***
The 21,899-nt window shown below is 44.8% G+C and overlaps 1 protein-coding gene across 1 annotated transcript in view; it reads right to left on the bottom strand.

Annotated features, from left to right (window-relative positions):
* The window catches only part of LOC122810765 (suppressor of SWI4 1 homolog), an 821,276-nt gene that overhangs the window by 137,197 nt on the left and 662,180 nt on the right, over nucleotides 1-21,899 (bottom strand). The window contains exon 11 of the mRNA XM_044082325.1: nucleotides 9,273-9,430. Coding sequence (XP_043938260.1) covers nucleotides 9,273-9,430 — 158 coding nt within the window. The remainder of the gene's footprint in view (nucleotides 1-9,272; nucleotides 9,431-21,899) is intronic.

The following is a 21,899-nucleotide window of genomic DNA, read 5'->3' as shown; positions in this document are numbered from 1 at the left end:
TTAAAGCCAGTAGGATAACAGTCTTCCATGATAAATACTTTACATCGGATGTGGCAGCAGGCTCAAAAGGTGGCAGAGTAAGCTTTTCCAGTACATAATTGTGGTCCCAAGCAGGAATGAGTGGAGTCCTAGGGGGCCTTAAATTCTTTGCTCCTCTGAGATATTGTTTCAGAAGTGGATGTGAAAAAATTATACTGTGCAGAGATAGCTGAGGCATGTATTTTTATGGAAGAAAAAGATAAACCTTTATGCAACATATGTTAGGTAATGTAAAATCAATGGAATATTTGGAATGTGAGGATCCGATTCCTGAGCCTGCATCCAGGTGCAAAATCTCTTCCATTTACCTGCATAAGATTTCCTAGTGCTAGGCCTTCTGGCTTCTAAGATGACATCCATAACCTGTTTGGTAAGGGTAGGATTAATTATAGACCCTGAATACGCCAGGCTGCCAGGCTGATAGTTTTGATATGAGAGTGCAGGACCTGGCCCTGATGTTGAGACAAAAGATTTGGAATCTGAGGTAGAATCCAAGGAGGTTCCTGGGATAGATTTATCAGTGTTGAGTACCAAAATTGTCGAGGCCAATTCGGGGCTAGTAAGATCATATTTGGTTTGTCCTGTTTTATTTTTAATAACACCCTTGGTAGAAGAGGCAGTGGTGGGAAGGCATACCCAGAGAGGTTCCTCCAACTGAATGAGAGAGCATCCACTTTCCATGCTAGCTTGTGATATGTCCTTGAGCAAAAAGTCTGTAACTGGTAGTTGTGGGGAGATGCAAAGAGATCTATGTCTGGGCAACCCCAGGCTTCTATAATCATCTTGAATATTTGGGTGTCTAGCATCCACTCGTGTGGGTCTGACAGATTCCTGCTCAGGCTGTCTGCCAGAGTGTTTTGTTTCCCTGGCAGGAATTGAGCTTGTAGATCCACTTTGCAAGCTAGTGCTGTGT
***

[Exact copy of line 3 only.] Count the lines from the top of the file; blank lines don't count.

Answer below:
* The window catches only part of LOC122810765 (suppressor of SWI4 1 homolog), an 821,276-nt gene that overhangs the window by 137,197 nt on the left and 662,180 nt on the right, over nucleotides 1-21,899 (bottom strand). The window contains exon 11 of the mRNA XM_044082325.1: nucleotides 9,273-9,430. Coding sequence (XP_043938260.1) covers nucleotides 9,273-9,430 — 158 coding nt within the window. The remainder of the gene's footprint in view (nucleotides 1-9,272; nucleotides 9,431-21,899) is intronic.